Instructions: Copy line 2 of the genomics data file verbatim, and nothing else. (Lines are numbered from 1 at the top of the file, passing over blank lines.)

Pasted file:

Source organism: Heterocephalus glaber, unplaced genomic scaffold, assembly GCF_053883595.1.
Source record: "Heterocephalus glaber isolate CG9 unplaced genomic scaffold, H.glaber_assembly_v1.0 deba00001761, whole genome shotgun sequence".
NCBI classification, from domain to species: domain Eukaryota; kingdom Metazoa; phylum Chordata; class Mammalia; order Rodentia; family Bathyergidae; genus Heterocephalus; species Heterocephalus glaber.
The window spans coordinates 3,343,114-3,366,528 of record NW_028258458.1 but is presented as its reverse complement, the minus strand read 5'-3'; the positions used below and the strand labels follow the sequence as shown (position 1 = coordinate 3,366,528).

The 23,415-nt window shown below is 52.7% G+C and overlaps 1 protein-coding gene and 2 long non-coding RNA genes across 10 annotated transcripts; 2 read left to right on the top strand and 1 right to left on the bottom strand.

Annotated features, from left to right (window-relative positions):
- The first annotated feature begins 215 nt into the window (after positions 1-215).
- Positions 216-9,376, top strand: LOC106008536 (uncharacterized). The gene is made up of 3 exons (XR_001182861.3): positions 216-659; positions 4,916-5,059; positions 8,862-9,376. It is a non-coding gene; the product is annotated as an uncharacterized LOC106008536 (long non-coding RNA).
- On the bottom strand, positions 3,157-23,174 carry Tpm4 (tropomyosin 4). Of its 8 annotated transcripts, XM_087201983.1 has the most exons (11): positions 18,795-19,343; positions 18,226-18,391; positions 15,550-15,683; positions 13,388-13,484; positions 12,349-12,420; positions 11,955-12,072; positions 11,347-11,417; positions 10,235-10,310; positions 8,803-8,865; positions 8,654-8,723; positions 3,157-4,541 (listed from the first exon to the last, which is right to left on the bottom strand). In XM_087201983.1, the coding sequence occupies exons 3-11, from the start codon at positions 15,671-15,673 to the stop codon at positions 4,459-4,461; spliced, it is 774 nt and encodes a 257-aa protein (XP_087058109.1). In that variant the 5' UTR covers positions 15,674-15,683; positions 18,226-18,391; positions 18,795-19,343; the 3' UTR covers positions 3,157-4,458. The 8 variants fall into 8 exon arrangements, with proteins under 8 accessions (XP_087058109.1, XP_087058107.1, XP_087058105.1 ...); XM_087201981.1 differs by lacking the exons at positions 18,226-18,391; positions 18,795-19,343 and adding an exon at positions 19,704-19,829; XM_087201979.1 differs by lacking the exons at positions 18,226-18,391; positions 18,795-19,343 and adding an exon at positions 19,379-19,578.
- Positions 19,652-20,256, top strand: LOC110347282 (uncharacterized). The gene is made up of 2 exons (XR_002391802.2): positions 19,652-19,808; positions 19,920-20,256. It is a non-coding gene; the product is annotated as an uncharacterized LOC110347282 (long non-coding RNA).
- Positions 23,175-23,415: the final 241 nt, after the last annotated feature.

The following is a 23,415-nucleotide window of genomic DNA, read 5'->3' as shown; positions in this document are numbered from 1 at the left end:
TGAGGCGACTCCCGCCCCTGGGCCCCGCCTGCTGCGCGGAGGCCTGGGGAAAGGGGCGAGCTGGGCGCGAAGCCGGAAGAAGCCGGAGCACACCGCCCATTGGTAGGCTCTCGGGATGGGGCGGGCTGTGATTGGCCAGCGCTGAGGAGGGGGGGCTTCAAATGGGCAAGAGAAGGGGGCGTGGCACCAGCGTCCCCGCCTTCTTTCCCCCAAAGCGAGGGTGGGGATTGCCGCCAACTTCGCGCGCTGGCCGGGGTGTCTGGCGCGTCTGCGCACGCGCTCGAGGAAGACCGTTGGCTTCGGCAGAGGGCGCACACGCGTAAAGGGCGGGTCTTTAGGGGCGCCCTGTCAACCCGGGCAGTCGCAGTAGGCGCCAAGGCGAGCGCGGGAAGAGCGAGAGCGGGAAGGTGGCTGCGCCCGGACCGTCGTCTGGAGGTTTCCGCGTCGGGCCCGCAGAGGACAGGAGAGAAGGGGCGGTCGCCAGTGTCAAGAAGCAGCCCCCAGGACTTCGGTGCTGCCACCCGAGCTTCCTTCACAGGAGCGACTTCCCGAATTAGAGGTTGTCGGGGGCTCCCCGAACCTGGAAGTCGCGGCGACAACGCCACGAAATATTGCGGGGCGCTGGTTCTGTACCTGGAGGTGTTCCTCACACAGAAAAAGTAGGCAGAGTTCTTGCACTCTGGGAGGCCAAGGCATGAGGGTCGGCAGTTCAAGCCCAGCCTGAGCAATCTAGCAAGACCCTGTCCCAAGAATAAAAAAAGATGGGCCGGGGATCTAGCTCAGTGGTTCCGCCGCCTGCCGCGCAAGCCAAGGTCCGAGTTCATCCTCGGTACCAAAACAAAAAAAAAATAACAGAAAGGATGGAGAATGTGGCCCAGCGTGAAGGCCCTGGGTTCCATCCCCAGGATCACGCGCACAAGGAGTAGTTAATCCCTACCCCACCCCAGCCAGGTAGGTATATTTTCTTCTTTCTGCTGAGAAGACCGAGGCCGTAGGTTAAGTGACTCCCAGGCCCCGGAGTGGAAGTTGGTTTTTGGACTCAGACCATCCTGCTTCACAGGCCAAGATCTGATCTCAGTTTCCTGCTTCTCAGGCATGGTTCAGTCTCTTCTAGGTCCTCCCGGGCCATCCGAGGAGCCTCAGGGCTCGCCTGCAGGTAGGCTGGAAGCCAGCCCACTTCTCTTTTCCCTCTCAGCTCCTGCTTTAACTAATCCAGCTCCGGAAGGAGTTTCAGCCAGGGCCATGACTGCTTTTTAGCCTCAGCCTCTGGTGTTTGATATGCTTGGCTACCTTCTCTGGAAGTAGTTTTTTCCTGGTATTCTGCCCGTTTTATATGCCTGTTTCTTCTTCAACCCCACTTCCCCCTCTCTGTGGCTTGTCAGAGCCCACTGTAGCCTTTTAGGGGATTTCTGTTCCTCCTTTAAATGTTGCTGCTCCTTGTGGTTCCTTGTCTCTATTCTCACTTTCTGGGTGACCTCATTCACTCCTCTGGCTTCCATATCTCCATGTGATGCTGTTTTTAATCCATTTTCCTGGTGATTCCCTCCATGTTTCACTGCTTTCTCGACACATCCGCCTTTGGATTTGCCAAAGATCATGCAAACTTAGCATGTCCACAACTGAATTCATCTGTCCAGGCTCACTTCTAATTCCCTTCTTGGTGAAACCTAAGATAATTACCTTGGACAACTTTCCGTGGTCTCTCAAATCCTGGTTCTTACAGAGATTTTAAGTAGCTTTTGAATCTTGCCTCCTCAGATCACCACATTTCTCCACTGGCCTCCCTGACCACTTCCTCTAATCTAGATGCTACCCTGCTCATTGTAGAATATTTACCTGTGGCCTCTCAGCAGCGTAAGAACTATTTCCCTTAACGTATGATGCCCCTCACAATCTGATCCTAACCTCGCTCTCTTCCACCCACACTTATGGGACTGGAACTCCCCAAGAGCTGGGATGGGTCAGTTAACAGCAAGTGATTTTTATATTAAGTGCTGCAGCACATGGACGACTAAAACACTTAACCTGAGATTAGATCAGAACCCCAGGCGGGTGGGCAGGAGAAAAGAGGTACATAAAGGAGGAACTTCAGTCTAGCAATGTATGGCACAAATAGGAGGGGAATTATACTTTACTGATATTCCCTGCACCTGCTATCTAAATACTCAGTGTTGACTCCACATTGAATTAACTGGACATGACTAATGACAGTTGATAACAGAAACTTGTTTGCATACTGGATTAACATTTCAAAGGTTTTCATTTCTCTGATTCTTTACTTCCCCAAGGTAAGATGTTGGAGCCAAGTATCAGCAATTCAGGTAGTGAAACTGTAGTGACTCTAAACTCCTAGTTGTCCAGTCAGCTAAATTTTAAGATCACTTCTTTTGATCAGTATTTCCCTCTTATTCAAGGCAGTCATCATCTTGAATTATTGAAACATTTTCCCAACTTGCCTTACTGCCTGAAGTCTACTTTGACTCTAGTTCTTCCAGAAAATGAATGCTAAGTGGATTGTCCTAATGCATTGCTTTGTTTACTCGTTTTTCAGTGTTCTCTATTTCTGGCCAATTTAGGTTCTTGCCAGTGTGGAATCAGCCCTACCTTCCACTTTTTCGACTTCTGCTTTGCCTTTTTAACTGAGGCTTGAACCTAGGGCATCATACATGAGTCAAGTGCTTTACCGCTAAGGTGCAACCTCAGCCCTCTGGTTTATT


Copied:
Source record: "Heterocephalus glaber isolate CG9 unplaced genomic scaffold, H.glaber_assembly_v1.0 deba00001761, whole genome shotgun sequence".